I got some quilts made recently. Thought I'd share them with you.
[I must say my heart skipped a beat and I was guilty of the sin of pride when I saw my quilt draped on the altar along with the Communion elements.]
This one I'm donating to the Wounded Warrior's Retreat that will be held in a couple of weeks.
For this quilt, I tried what thought would be a relatively easy pattern. Cut some strips, sew them together, then cut and sew together again. Voila! You have a square that looks scrappy but actually has a method to its scrappiness. I still don't know what I did wrong, but my method was all messed up.
There is a quilting adage that says, "if you can point it out, take it out" which basically means unless the mistake is staring you in the face, don't worry about it and for sure don't tell anyone. I also like that Amish ladies traditionally sew a mistake in their quilts because they believe only God is perfect. God has nothing to worry about when it comes to me and quilting, and I certainly don't have to purposely make any mistakes. You can't tell by looking at it, but I know this quilt is full of them.
Sophia is the grand niece of my priest. What you can't tell from this picture is that she is one very sick little girl. She is only 2 years old. She has been in the hospital for over four months, has endured a bone marrow transplant, host versus graft problems, the discovery that she was born with only one kidney which is having to work double or triple time to clear her body of extra fluids, and a hole in her abdomen where her intestines are supposed to be, but can't be due to the strain they are putting on her lungs. All that, and she is still very much alive. Even though she has a long way to go before she's up and playing again, she is nonetheless a living miracle. She is an example of the power of prayer.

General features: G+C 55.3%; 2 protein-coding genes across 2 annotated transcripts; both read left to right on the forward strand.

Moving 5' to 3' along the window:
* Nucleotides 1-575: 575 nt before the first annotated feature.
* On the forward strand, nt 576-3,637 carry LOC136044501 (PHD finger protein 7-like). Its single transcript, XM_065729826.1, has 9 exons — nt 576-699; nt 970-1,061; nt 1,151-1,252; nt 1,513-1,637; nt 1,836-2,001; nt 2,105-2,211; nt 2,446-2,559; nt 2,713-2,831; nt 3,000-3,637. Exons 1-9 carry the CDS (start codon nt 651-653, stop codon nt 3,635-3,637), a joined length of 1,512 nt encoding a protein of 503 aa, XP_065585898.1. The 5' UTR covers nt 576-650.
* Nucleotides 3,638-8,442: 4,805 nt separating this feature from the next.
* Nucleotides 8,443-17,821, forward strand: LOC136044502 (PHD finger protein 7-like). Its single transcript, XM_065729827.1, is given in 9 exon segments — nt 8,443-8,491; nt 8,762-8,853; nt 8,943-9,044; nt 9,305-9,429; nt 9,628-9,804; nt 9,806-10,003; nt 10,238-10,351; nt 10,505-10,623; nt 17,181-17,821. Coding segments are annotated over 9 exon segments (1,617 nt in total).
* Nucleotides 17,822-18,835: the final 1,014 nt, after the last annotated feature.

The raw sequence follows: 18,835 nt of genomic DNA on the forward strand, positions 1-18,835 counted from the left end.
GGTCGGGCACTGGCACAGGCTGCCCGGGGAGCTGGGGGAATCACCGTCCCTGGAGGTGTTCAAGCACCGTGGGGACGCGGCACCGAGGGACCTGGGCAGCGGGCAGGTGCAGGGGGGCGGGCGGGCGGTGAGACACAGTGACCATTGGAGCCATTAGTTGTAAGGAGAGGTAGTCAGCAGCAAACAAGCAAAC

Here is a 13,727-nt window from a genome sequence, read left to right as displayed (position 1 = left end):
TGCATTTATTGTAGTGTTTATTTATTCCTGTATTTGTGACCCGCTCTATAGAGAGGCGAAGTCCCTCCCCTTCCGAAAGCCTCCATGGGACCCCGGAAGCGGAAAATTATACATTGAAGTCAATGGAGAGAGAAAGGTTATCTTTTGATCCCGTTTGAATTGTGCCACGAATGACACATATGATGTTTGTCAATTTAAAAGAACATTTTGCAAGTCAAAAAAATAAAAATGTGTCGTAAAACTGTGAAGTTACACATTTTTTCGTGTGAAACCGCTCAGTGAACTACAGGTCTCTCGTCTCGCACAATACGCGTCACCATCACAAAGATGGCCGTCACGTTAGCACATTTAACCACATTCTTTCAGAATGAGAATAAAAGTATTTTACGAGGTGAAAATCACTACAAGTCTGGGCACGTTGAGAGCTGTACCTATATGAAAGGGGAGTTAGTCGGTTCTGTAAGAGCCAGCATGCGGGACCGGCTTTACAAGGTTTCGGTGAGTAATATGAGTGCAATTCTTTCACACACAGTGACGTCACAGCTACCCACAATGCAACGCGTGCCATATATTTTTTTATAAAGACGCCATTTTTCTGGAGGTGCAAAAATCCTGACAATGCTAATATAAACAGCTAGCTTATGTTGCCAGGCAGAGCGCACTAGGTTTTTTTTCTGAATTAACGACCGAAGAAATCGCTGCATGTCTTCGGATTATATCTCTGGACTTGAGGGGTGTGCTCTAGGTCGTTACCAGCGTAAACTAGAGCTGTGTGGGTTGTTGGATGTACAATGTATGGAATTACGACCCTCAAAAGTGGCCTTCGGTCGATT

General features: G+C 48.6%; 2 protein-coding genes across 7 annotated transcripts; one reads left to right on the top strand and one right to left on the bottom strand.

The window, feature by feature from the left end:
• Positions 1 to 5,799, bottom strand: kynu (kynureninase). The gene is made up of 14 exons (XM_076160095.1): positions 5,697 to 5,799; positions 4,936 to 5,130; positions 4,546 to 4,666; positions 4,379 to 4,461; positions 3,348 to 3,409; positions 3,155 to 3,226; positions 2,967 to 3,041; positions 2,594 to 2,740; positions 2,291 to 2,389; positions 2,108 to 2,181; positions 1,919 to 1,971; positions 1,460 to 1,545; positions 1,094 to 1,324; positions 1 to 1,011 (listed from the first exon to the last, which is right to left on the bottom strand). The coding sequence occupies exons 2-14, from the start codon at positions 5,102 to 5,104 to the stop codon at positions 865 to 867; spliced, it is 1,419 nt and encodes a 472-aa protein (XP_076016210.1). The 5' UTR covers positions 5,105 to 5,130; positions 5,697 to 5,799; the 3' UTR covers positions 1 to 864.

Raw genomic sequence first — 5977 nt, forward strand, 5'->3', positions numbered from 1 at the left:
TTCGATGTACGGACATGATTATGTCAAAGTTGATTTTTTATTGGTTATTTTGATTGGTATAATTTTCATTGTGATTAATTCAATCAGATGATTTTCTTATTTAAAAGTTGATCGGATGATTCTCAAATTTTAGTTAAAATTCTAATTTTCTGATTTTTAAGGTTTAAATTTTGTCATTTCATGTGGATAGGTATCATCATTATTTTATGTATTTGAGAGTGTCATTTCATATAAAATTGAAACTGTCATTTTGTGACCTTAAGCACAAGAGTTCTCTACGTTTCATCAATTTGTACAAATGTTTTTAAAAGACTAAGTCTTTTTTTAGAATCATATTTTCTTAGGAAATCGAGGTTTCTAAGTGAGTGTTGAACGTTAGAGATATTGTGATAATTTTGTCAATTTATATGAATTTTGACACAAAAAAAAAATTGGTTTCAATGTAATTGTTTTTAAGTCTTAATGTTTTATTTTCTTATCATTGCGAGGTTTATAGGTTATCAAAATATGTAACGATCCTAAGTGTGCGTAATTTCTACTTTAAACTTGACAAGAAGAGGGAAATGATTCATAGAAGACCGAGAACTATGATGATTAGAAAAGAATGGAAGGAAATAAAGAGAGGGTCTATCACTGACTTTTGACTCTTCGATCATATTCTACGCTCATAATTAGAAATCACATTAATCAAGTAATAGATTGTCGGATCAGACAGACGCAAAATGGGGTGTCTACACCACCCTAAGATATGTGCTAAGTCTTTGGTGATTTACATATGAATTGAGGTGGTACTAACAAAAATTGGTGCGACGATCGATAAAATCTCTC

This is the prayer quilt I made for Sophie. It's a match quilt, in that there are two of every design, so that when she's feeling better, Sophie can concentrate on finding the pairs instead of counting the stitches in her belly.
I spent a couple of days "fussy" cutting all the squares, then framing out the corners. Once it was all put together, I discovered, all I really needed to do was cut the patterned squares and the white squares then sew them together on point - no need for framing! It would have been a lot easier doing it that way then the way I did it. Oh well, live and learn. I just had that much more time to cover it in prayer and hopeful blessings.
Johnson is not shy about pointing out that his mother has never made him a quilt. In my defense, I never knew he wanted one. So, even though I have put the quilting paraphernalia away for the time being, I think there will be more sewing messes in my dining room's future. Quilting is a whole different medium than writing, but I get the same kind of satisfaction from the end product, albeit without the help of spell check!
Wishing for you something comfy to wrap yourself in,